Twenty-one years ago, Dr Richard Carter and his wife Pamela were murdered in what has become the most infamous double murder of the modern age.
Ten-year-old Sara Carter – nicknamed the Angel of Death – spent eight years in a children’s secure unit and is living quietly under an assumed name with a family of her own.
Now, on the anniversary of the trial, a documentary team has tracked down her older sister Shannon Carter, compelling her to break two decades of silence.
Her explosive interview sparks national headlines and journalist Brinley Booth, a childhood friend of the Carter sisters, is tasked with covering the news story.
For the first time, the three women are forced to confront what really happened on that blood-soaked night – with devastating consequences for them all.
Catherine Allen will be dead in exactly 10 minutes. Whaaat? Hands up for that amazing first liner! How can you not take note and sit up after reading that?! As it happens, Catherine Allen turns out to be a normal, happily married woman with a teenage daughter. I soon found out that each member of the family is keeping secrets from one another though so it might just be one of them has potentially deadly consequences. Only, with the book blurb in mind, I didn’t see a direct link to the story of Sara and Shannon Carter so I wondered in what sort of a situation I had stepped into. Trust me, I’d know soon enough 🙂
I’d catalogue When I Was Ten as a crime drama, and it reminded me of The Flower Girls by Alice Clark-Platts which I read in 2019 but I was much more satisfied this time because the novel was remarkably better written and the past flashbacks that lead up to the murder itself were very compelling, giving that much needed background to put everything into perspective.
When I started this novel I wondered why a girl of such a young age – only ten! – could kill her parents in such a vicious way. Did the parents deserve this? Was I going to receive a satisfying answer? The answer is yes! The conundrum of nature versus nurture came to mind but didn’t really come in play. The every day life of 10 year old Sara and her older sister Shannon was a far cry from a dream life. Punishment and derogatory comments from their parents being a commodity, the girls were totally isolated and even taunted by the other girls at the ballet school. The only ray of light in their lives was their unbreakable bond, the mutual friendship with their neighbour Brinley and Shannon’s secret crush for a boy at school. There were many gripping scenes and the girls’ past was definitely heart wrenching.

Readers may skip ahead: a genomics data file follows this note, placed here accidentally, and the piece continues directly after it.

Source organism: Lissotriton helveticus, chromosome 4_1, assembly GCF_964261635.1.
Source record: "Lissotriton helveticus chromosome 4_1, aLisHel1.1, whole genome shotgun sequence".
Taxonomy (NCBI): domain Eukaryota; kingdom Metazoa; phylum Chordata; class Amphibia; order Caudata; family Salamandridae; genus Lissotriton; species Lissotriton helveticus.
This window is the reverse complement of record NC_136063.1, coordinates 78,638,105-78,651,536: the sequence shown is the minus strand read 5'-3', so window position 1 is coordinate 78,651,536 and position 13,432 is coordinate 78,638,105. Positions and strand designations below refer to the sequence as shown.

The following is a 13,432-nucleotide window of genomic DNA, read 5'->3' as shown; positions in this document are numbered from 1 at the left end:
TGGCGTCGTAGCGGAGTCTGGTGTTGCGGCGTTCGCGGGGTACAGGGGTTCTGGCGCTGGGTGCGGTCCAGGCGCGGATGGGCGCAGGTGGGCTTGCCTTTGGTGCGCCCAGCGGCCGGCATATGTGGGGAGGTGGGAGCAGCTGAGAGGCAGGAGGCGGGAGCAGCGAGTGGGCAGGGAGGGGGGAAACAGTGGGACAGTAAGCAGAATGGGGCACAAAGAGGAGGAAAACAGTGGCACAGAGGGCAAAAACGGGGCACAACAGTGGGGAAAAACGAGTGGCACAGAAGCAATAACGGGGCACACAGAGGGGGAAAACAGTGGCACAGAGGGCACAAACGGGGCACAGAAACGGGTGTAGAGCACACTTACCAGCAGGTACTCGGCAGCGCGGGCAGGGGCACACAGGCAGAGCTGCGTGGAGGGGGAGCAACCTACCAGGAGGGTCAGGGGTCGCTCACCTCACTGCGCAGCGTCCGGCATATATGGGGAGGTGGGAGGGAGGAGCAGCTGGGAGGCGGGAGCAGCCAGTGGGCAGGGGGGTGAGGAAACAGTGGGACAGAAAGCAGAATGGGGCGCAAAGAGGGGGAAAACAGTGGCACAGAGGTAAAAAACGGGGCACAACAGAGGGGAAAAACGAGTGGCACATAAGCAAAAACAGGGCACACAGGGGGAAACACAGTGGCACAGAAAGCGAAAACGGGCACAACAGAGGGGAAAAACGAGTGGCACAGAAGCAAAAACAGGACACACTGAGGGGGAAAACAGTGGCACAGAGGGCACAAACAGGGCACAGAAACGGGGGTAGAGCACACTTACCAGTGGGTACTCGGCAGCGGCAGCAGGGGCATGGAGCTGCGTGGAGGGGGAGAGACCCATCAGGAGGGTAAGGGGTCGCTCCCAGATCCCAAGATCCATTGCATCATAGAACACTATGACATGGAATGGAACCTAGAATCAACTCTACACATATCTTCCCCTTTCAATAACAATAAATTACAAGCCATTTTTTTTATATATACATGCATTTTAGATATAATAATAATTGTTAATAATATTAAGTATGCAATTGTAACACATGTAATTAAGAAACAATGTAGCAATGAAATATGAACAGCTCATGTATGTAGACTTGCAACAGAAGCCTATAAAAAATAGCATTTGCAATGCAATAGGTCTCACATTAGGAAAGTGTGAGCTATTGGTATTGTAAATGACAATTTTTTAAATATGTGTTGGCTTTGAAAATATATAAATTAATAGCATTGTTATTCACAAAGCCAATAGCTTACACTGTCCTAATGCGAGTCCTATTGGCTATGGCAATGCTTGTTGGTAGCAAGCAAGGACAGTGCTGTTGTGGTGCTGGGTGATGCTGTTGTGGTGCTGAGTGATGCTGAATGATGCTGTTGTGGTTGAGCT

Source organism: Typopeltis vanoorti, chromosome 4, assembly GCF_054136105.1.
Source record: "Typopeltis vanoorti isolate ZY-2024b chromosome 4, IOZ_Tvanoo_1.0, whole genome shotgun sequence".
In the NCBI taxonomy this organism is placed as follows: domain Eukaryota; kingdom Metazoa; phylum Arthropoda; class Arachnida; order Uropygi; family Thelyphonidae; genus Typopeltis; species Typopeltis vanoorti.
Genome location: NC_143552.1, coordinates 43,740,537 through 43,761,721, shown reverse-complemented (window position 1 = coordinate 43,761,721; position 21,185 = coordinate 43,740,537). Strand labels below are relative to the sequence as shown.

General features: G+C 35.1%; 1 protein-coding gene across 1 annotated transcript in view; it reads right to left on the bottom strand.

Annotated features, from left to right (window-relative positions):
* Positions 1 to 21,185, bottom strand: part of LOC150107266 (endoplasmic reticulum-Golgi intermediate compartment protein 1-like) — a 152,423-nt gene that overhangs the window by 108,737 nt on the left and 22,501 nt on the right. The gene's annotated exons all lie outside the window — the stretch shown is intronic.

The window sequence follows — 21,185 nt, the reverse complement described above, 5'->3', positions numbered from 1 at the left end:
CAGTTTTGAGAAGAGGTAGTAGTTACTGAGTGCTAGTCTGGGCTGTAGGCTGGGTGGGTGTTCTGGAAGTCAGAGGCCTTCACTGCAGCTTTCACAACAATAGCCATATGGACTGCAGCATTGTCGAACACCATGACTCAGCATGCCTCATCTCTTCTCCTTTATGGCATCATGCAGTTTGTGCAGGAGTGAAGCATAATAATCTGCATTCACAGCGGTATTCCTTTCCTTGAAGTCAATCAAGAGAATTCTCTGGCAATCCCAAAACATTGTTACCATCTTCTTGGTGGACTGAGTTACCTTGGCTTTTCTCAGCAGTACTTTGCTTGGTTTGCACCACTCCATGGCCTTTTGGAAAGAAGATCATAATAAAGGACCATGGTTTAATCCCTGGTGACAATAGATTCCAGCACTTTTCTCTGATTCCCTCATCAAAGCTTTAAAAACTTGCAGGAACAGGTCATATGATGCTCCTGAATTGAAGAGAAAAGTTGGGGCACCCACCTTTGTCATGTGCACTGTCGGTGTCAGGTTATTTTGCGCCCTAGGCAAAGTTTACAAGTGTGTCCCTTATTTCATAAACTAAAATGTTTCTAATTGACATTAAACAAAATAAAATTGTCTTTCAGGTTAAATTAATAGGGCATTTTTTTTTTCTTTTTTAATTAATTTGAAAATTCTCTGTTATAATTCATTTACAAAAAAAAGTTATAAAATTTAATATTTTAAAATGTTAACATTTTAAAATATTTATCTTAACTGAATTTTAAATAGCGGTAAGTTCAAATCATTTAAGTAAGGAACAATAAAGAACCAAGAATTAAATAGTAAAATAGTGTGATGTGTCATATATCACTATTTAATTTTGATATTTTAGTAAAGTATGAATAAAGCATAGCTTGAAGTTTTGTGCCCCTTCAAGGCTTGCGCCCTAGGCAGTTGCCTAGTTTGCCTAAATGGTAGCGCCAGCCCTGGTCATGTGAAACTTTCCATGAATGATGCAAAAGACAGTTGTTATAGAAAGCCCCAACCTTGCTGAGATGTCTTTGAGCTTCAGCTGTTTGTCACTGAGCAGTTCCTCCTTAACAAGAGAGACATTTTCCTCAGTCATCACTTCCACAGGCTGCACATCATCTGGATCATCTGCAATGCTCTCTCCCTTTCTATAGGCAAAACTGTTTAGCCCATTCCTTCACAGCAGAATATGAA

In the present the story is told by Brinley Booth, who is a journalist now. Nobody knows the Carter sisters were her best friends as she joins the hunt for an interview with The Angel of Death. As a side story there’s also MP/Justice Secretary Geoffrey Heathcote who finds himself caught in the eye of a media storm. He’ll have to face some consequences himself for some of his questionable ideas and actions.
If you think that’s all, think again. Fiona Cummins is such a terrific author that interspersed between chapters there’re also mysterious communications between two anonymous parties. It wasn’t very difficult to figure out who the receiver was and I succeeded in filling in the other party towards the end too but I really enjoyed the mysterious nature of them and especially to find out to what end they were sent.
If you enjoy novels about child killers and the impact of the media and public opinion on their release and their right to a second chance, then this is a novel for you. So many years after the facts Sara is hounded down again with a ruthless disregard of her privacy. I could not help but feel very sorry for Sara, and even more so at the end of the novel when I could look back upon the full story. The novel is not full of twists but she does throw in a few belters in the end. A satisfying conclusion!
I received a free copy of this novel from the publisher in exchange for my honest opinion.